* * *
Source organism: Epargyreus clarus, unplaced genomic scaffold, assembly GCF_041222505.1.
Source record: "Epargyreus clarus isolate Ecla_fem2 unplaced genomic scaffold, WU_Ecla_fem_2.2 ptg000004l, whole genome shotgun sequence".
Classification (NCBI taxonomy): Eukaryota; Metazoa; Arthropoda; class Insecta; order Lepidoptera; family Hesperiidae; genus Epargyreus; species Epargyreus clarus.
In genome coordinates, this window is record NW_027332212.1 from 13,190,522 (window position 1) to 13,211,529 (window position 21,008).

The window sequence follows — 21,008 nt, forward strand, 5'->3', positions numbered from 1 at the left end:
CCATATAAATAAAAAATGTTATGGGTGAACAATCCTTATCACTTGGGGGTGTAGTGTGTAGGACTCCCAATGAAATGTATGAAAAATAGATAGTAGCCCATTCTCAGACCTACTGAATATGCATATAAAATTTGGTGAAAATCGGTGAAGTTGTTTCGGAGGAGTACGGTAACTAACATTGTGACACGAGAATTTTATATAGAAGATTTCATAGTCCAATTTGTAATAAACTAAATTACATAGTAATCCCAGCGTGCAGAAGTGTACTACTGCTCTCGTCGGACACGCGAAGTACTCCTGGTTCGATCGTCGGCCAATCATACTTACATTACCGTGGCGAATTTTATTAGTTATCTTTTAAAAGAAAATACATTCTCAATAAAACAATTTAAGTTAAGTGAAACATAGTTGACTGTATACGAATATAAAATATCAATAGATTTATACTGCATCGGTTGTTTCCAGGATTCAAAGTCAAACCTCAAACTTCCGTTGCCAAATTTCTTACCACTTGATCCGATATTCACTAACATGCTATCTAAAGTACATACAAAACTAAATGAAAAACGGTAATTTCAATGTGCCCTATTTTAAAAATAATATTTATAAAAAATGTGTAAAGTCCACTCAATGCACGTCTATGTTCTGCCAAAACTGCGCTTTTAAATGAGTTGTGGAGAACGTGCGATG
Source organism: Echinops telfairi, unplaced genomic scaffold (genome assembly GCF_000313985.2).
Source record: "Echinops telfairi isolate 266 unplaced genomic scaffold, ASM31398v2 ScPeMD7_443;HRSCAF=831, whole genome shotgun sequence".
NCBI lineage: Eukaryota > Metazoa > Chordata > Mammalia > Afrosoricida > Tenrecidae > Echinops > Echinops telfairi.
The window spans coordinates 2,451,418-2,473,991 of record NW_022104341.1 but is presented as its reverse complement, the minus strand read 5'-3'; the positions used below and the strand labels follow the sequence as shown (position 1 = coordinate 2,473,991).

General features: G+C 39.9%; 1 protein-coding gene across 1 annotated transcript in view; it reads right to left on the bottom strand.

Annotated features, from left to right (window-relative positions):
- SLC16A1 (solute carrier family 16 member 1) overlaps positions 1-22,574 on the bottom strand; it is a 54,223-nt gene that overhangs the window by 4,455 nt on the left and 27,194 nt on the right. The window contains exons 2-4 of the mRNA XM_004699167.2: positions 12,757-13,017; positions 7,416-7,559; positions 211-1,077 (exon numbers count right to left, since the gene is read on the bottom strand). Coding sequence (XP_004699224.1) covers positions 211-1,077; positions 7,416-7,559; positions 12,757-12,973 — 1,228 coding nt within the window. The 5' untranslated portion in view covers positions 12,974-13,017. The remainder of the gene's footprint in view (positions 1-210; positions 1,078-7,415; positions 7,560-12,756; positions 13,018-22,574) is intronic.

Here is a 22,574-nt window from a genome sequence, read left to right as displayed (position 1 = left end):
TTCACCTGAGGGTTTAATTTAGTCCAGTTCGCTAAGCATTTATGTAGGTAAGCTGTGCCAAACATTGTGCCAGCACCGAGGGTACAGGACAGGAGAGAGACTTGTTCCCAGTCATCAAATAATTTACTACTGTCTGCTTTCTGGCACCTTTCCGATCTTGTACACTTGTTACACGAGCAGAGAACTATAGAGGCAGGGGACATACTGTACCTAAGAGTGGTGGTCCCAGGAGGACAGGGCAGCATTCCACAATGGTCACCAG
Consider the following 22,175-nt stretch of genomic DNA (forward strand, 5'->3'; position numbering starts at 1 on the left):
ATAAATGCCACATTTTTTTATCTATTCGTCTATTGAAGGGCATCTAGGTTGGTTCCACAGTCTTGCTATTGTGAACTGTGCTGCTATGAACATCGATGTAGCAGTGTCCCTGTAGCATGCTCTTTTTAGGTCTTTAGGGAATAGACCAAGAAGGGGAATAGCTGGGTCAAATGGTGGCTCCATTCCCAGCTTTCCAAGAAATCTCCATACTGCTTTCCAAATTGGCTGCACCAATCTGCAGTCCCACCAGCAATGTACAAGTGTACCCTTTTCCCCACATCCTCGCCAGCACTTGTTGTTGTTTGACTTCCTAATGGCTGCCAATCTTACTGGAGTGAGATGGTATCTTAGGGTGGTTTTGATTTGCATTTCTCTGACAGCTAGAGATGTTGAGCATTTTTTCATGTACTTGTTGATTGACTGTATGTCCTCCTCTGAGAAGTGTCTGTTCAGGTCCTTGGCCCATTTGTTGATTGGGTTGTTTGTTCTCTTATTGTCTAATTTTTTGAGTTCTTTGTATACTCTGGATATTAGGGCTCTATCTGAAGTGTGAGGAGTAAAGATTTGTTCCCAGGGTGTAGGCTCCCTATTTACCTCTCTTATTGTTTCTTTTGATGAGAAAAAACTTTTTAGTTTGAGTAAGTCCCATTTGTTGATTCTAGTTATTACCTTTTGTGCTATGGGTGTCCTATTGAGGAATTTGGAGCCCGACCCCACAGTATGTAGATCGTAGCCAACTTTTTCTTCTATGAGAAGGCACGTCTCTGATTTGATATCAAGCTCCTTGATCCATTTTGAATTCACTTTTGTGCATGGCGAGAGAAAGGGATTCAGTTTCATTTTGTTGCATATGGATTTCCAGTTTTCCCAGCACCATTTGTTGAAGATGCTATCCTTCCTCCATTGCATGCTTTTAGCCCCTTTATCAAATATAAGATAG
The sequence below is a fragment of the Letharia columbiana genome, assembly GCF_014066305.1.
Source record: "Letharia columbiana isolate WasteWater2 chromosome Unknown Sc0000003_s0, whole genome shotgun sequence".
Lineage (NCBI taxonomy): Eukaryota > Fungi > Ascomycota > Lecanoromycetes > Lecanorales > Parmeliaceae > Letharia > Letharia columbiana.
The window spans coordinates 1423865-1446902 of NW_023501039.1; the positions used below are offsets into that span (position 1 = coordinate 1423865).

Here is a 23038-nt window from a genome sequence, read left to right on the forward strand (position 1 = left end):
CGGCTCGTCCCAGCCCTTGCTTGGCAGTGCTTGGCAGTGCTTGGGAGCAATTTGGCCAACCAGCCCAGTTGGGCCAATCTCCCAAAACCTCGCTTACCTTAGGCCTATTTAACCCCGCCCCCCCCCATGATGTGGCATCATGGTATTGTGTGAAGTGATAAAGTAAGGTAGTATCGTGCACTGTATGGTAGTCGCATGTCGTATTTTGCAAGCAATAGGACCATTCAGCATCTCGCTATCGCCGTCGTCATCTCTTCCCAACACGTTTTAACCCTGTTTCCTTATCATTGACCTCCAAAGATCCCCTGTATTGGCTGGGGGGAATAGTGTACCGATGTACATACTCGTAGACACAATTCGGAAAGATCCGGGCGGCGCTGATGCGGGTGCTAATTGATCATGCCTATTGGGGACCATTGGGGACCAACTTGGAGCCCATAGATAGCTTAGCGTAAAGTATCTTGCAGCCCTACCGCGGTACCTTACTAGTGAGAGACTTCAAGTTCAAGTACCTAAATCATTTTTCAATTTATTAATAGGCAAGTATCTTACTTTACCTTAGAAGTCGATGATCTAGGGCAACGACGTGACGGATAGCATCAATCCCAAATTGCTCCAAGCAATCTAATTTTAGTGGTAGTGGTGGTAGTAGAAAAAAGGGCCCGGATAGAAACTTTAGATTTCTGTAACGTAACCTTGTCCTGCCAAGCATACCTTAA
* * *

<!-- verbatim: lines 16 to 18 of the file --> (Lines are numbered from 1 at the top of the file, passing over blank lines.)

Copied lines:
Consider the following 22,175-nt stretch of genomic DNA (forward strand, 5'->3'; position numbering starts at 1 on the left):
ATAAATGCCACATTTTTTTATCTATTCGTCTATTGAAGGGCATCTAGGTTGGTTCCACAGTCTTGCTATTGTGAACTGTGCTGCTATGAACATCGATGTAGCAGTGTCCCTGTAGCATGCTCTTTTTAGGTCTTTAGGGAATAGACCAAGAAGGGGAATAGCTGGGTCAAATGGTGGCTCCATTCCCAGCTTTCCAAGAAATCTCCATACTGCTTTCCAAATTGGCTGCACCAATCTGCAGTCCCACCAGCAATGTACAAGTGTACCCTTTTCCCCACATCCTCGCCAGCACTTGTTGTTGTTTGACTTCCTAATGGCTGCCAATCTTACTGGAGTGAGATGGTATCTTAGGGTGGTTTTGATTTGCATTTCTCTGACAGCTAGAGATGTTGAGCATTTTTTCATGTACTTGTTGATTGACTGTATGTCCTCCTCTGAGAAGTGTCTGTTCAGGTCCTTGGCCCATTTGTTGATTGGGTTGTTTGTTCTCTTATTGTCTAATTTTTTGAGTTCTTTGTATACTCTGGATATTAGGGCTCTATCTGAAGTGTGAGGAGTAAAGATTTGTTCCCAGGGTGTAGGCTCCCTATTTACCTCTCTTATTGTTTCTTTTGATGAGAAAAAACTTTTTAGTTTGAGTAAGTCCCATTTGTTGATTCTAGTTATTACCTTTTGTGCTATGGGTGTCCTATTGAGGAATTTGGAGCCCGACCCCACAGTATGTAGATCGTAGCCAACTTTTTCTTCTATGAGAAGGCACGTCTCTGATTTGATATCAAGCTCCTTGATCCATTTTGAATTCACTTTTGTGCATGGCGAGAGAAAGGGATTCAGTTTCATTTTGTTGCATATGGATTTCCAGTTTTCCCAGCACCATTTGTTGAAGATGCTATCCTTCCTCCATTGCATGCTTTTAGCCCCTTTATCAAATATAAGATAG
The sequence below is a fragment of the Letharia columbiana genome, assembly GCF_014066305.1.